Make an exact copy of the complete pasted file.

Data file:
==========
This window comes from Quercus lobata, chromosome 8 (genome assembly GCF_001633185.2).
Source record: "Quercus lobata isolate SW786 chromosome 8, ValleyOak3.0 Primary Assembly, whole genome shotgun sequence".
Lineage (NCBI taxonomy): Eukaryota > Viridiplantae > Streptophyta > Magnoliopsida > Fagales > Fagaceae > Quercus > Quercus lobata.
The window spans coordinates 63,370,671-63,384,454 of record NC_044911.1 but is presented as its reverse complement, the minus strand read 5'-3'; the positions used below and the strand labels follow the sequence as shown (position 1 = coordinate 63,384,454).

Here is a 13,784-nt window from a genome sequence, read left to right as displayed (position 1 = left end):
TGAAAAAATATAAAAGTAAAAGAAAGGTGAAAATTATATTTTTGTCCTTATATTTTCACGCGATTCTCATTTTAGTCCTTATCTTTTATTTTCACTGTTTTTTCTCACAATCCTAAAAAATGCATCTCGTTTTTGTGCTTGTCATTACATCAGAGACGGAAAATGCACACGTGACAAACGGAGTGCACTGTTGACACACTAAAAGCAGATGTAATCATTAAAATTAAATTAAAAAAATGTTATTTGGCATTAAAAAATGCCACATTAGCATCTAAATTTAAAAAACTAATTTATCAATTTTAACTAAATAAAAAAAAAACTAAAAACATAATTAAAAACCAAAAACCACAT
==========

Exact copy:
This window comes from Quercus lobata, chromosome 8 (genome assembly GCF_001633185.2).
Source record: "Quercus lobata isolate SW786 chromosome 8, ValleyOak3.0 Primary Assembly, whole genome shotgun sequence".
Lineage (NCBI taxonomy): Eukaryota > Viridiplantae > Streptophyta > Magnoliopsida > Fagales > Fagaceae > Quercus > Quercus lobata.
The window spans coordinates 63,370,671-63,384,454 of record NC_044911.1 but is presented as its reverse complement, the minus strand read 5'-3'; the positions used below and the strand labels follow the sequence as shown (position 1 = coordinate 63,384,454).

Here is a 13,784-nt window from a genome sequence, read left to right as displayed (position 1 = left end):
TGAAAAAATATAAAAGTAAAAGAAAGGTGAAAATTATATTTTTGTCCTTATATTTTCACGCGATTCTCATTTTAGTCCTTATCTTTTATTTTCACTGTTTTTTCTCACAATCCTAAAAAATGCATCTCGTTTTTGTGCTTGTCATTACATCAGAGACGGAAAATGCACACGTGACAAACGGAGTGCACTGTTGACACACTAAAAGCAGATGTAATCATTAAAATTAAATTAAAAAAATGTTATTTGGCATTAAAAAATGCCACATTAGCATCTAAATTTAAAAAACTAATTTATCAATTTTAACTAAATAAAAAAAAAACTAAAAACATAATTAAAAACCAAAAACCACAT